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Over two weeks ago a 8.9 earthquake hit off the coast of Japan, sending tsunamis to destroy the mainland. Once the tsunami hit, Japan had a new problem, nuclear reactors were failing and radiation was pouring out. Japan is still have trouble calming down those reactors and it looks like the worst may be over but it has caused the world to rethink nuclear energy as a good source of energy.

Friday, French president, Nicolas Sarkozy announced that France would be closing any of its 58 reactors that failed the European stress test. The United States is thinking about shutting down some of its reactors. As of 2009, nuclear energy makes up 20% of U.S. consumption, compared to just 14% consumption for the world (information from Nuclear Energy Institute, nei.org). According to citizen.org, the U.S. has spent more money on nuclear development than all other energy sectors combined.

As I look at the news this morning, I read that Germany and Italy are taking steps to expel nuclear energy all together. In Germany, 50,000 people are protesting against the continual use of nuclear energy. This is the turning point for nuclear energy. Although nuclear energy is in good supply, it is simply too dangerous and countries will now start to deviate away from nuclear energy and try other sources of energy that may not be as clean as nuclear, but they will be safer.

As an investor, this is an opportunity unfolding before our eyes. On Friday, natural gas was up 4%, as it could benefit from the shift out of nuclear energy. I would recommend Devon Energy (NYSE:DVN), Halliburton (NYSE:HAL), Chesapeake Energy (NYSE:CHK) for a natural gas play.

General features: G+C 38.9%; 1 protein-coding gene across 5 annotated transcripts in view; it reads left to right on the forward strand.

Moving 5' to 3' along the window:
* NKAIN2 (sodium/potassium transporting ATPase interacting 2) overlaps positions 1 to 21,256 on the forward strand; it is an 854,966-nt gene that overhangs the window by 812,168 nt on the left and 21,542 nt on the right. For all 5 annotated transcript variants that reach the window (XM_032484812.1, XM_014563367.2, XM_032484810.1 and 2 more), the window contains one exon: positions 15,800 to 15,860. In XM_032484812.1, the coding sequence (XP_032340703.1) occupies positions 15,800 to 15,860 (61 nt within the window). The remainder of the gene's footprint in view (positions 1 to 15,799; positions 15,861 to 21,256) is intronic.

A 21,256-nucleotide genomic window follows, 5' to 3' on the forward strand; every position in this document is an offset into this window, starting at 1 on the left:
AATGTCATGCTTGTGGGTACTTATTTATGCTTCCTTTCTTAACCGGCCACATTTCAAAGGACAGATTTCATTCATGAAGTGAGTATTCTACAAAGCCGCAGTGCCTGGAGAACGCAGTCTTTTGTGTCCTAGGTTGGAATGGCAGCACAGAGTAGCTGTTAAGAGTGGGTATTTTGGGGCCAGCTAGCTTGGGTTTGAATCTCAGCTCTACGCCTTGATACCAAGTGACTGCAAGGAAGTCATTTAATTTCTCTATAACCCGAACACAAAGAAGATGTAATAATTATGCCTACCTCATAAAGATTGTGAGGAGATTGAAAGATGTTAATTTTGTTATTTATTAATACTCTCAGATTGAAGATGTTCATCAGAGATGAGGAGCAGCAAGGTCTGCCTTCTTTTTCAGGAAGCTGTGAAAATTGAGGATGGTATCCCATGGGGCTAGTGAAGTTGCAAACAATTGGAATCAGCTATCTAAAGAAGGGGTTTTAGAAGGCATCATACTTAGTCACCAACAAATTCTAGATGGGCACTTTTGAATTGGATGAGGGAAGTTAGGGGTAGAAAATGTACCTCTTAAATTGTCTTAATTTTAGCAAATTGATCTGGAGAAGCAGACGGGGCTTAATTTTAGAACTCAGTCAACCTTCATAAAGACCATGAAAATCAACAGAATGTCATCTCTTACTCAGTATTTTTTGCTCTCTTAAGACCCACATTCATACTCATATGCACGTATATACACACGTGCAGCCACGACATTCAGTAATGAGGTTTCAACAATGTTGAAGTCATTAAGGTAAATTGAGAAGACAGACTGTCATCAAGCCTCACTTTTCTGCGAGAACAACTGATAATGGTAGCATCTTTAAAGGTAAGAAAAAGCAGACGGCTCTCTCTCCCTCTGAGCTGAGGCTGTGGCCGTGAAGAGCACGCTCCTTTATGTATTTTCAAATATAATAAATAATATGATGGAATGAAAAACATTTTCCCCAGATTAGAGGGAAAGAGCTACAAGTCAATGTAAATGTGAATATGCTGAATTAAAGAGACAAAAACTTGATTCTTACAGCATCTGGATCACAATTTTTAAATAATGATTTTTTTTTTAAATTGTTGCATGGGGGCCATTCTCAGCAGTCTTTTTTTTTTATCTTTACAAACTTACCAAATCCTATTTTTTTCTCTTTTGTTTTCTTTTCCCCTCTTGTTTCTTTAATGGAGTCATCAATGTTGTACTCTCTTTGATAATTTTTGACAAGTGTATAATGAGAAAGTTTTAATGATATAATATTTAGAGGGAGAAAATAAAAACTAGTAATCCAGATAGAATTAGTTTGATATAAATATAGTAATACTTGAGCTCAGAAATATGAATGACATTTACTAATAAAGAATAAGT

You are probably guessing that my next recommendation is to short nuclear stocks. However, I am recommending buying nuclear stocks. The fact of the matter is nuclear energy is in good supply and it is, for the most part, a clean energy source. Governments have limited options on alternative resources that are readily available. Billions of dollars have been spent over the decades to make nuclear energy abundant and a clean source for energy, they aren't going to simply throw all that hard work, research and an energy source down the tubes. This is simply a buying opportunity for investors, while countries around the world are in panic mode over what happened in Japan.

There are many ways to play nuclear energy. You could take a more broad route using ETFs such as: iShares S&P Global Nuclear Energy Index Fund (NASDAQ:NUCL), Market Vectors Nuclear Energy (NYSEARCA:NLR), Global X Uranium ETF (NYSEARCA:URA), and Global Nuclear Energy Portfolio (NYSEARCA:PKN). The other option is to buy individual stocks such as: Cameco Corp (NYSE:CCJ), which specializes in uranium mining and is the largest producer in the world of uranium; NRG Energy (NYSE:NRG) is a nuclear power plant play; Excelon (NYSE:EXC) is another utility, power plant play; Constellation Energy (NYSE:CEG) is a utility, power plant play; Entergy (NYSE:ETR) utility, a power plant play; Southern Company (NYSE:SO), a power plant play; and Uranium Energy Corp (NYSEMKT:UEC), a uranium miner.

As you can see there is a good list of options that you have in nuclear energy but it is always advised that you do your own research to understand the individual risks. Nuclear energy may not be the safest form of energy but it is decently clean and it is in abundance. The governments of the world do not have the money to start investing a lot of money in an alternative energy source right now. There is simply too much going on between Afghan War, Libya intervention, financial instability, Middle East instability, etc. Nuclear energy works and it will not be going anywhere anytime soon.

Source: How to Play Nuclear Energy's Implosion? Buy It